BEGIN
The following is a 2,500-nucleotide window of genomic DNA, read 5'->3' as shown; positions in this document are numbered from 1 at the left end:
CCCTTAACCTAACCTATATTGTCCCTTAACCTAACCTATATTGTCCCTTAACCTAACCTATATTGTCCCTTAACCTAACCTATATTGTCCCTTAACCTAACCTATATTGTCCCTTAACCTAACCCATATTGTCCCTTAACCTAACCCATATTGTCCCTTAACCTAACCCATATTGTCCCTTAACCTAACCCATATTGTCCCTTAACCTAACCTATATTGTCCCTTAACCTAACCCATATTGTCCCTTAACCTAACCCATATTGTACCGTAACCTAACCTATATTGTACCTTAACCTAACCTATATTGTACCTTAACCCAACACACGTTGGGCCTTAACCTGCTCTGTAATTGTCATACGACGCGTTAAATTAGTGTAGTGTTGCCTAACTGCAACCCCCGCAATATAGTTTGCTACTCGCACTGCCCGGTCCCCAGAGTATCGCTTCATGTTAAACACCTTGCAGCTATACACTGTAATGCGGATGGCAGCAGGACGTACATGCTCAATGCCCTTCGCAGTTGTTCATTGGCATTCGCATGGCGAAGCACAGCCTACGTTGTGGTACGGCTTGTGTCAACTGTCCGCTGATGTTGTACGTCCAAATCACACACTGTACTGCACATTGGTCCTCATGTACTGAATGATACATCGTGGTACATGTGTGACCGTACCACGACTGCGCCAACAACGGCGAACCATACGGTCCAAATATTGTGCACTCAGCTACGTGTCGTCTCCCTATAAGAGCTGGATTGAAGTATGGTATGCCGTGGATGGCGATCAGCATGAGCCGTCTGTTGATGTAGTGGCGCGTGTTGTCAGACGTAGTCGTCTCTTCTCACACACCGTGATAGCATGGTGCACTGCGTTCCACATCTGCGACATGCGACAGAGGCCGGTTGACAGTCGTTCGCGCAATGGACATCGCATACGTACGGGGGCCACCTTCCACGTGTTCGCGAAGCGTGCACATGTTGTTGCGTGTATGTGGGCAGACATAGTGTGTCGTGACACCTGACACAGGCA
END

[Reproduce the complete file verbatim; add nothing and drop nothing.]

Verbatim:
The following is a 2,500-nucleotide window of genomic DNA, read 5'->3' as shown; positions in this document are numbered from 1 at the left end:
CCCTTAACCTAACCTATATTGTCCCTTAACCTAACCTATATTGTCCCTTAACCTAACCTATATTGTCCCTTAACCTAACCTATATTGTCCCTTAACCTAACCTATATTGTCCCTTAACCTAACCCATATTGTCCCTTAACCTAACCCATATTGTCCCTTAACCTAACCCATATTGTCCCTTAACCTAACCCATATTGTCCCTTAACCTAACCTATATTGTCCCTTAACCTAACCCATATTGTCCCTTAACCTAACCCATATTGTACCGTAACCTAACCTATATTGTACCTTAACCTAACCTATATTGTACCTTAACCCAACACACGTTGGGCCTTAACCTGCTCTGTAATTGTCATACGACGCGTTAAATTAGTGTAGTGTTGCCTAACTGCAACCCCCGCAATATAGTTTGCTACTCGCACTGCCCGGTCCCCAGAGTATCGCTTCATGTTAAACACCTTGCAGCTATACACTGTAATGCGGATGGCAGCAGGACGTACATGCTCAATGCCCTTCGCAGTTGTTCATTGGCATTCGCATGGCGAAGCACAGCCTACGTTGTGGTACGGCTTGTGTCAACTGTCCGCTGATGTTGTACGTCCAAATCACACACTGTACTGCACATTGGTCCTCATGTACTGAATGATACATCGTGGTACATGTGTGACCGTACCACGACTGCGCCAACAACGGCGAACCATACGGTCCAAATATTGTGCACTCAGCTACGTGTCGTCTCCCTATAAGAGCTGGATTGAAGTATGGTATGCCGTGGATGGCGATCAGCATGAGCCGTCTGTTGATGTAGTGGCGCGTGTTGTCAGACGTAGTCGTCTCTTCTCACACACCGTGATAGCATGGTGCACTGCGTTCCACATCTGCGACATGCGACAGAGGCCGGTTGACAGTCGTTCGCGCAATGGACATCGCATACGTACGGGGGCCACCTTCCACGTGTTCGCGAAGCGTGCACATGTTGTTGCGTGTATGTGGGCAGACATAGTGTGTCGTGACACCTGACACAGGCA